Going in Style Movie Review

This is only technically a remake of the iconic 1979 film starring movie icons George...

Graduation Movie Review

Graduation Movie Review

Romanian filmmaker Cristian Mungiu (4 Months, 3 Weeks and 2 Days) recounts another staggeringly detailed...

Ghost in the Shell Movie Review

Ghost in the Shell Movie Review

This sci-fi thriller is so visually stunning that it deserves to be mentioned in the...

Free Fire Movie Review

Free Fire Movie Review

Basically a 90-minute shoot-out, there isn't a lot to this movie. British filmmaker Ben Wheatley...

Life Movie Review

Life Movie Review

Like a mash-up of Alien and Gravity, this ripping sci-fi horror movie is very effective...

The Lost City of Z Movie Review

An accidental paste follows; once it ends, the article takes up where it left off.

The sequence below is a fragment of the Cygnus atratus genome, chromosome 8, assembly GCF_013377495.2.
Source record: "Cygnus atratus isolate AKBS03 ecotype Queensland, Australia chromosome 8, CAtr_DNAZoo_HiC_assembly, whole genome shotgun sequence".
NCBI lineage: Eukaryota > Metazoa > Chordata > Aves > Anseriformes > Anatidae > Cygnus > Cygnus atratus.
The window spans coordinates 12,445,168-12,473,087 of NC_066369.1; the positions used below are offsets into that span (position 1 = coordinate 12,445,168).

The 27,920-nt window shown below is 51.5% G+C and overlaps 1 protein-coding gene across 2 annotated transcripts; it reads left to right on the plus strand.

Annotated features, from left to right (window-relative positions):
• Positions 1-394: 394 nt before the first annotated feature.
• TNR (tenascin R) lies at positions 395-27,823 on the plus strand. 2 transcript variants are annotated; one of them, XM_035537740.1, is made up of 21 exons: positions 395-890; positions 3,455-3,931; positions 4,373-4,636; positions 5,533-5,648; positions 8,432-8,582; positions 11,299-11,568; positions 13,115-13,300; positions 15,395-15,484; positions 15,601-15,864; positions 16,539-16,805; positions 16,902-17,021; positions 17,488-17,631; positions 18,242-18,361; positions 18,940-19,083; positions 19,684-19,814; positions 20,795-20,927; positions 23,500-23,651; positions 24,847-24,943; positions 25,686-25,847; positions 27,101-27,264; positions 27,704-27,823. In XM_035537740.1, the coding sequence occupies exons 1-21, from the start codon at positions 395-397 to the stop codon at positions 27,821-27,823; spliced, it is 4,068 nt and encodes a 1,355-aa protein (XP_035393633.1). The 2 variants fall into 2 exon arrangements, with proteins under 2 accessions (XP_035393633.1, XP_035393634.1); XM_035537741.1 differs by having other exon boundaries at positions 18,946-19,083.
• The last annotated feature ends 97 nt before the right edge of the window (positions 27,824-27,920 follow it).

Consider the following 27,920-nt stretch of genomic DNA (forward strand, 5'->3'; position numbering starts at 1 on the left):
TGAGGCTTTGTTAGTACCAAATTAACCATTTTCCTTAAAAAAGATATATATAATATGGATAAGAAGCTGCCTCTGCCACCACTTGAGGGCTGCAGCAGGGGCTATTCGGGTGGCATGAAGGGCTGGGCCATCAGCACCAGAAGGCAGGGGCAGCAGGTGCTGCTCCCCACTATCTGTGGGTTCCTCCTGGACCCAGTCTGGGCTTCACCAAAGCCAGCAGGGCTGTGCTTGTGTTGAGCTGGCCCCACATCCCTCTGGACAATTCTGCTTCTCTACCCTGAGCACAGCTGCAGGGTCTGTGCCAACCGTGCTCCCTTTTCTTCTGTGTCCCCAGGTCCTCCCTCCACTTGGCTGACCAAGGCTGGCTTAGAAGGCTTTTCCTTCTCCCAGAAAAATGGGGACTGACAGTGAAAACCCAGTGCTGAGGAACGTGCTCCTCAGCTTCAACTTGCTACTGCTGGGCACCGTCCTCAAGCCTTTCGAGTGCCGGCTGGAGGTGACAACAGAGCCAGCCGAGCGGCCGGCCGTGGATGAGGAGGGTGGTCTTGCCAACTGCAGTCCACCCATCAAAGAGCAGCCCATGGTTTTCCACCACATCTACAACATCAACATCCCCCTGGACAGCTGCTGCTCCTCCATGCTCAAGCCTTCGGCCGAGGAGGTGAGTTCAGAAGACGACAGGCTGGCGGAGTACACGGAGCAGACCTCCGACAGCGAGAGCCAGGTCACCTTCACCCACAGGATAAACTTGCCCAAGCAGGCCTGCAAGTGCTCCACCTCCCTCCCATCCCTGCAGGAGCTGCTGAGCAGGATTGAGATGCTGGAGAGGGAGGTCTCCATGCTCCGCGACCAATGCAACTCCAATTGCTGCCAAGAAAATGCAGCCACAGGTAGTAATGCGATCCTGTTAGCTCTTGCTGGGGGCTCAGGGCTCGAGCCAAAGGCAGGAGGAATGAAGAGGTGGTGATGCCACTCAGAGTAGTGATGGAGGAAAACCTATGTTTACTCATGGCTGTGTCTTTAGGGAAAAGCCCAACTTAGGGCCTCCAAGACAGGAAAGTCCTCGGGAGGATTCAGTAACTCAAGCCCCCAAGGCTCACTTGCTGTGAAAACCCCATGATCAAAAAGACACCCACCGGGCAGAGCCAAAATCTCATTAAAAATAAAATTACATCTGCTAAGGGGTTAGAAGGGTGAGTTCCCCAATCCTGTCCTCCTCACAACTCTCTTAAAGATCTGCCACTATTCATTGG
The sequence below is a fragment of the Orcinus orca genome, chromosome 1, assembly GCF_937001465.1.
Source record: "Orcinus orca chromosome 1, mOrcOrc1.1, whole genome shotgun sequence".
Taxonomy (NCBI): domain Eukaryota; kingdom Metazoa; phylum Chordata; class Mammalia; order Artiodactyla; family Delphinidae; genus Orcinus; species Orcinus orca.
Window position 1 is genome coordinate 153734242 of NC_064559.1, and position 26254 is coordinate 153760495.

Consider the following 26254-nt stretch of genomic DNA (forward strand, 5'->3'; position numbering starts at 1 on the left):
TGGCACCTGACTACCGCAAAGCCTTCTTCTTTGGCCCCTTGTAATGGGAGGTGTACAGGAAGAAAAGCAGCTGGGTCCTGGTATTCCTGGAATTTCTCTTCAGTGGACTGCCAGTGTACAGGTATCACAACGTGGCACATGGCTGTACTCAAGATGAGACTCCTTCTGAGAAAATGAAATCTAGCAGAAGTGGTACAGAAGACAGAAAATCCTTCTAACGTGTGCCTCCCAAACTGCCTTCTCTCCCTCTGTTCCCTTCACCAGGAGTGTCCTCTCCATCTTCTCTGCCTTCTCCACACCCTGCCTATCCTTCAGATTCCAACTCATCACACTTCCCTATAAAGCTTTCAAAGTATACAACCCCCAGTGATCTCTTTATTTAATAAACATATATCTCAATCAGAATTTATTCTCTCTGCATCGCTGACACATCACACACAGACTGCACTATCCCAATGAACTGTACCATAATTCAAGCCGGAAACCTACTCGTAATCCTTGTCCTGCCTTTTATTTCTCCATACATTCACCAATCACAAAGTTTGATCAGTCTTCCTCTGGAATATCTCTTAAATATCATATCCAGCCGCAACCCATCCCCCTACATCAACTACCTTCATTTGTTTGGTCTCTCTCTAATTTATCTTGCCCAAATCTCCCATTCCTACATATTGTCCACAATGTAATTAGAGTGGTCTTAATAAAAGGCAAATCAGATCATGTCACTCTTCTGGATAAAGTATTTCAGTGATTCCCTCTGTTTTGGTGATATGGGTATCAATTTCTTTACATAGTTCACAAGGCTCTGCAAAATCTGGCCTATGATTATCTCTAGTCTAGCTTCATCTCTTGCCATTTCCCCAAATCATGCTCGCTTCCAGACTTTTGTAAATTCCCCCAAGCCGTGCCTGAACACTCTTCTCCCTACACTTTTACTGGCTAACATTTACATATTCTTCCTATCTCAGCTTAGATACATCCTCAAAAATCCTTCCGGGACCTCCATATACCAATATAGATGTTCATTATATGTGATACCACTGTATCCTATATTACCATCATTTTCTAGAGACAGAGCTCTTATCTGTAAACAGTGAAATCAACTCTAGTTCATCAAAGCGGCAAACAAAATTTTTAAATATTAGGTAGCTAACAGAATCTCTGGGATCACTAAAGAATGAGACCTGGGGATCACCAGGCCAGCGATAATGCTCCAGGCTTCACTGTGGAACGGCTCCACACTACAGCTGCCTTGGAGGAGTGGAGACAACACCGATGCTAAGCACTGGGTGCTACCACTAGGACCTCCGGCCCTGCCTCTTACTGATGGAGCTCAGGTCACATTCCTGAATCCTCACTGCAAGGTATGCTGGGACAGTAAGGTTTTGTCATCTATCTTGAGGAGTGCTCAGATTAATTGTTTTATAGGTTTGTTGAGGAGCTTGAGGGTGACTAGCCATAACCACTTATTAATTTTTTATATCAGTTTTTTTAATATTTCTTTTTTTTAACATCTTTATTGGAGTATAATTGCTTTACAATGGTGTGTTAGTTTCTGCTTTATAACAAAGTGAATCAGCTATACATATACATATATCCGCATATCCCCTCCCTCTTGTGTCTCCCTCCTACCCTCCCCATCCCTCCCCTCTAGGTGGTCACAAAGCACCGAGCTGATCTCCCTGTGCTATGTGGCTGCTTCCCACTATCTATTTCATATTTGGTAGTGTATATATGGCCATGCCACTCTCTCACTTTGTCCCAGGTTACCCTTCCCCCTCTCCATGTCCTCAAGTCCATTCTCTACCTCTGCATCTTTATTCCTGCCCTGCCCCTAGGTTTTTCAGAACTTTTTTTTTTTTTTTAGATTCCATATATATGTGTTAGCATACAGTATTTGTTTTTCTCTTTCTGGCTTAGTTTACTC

The Lost City of Z Movie Review

Based on a true story, it's the historical aspect of these events that holds the...

Chips Movie Review

Chips Movie Review

It's clear from the very start that this movie has little to do with the...

Advertisement
Artists
Actors
    Filmmakers
      Artists
      Bands
        Musicians
          Artists
          Celebrities
             
              Artists
              Interviews
                musicians & bands in the news
                  actors & filmmakers in the news
                    celebrities in the news

                      Go Back in Time using our News archive to see what happened on a particular day in the past.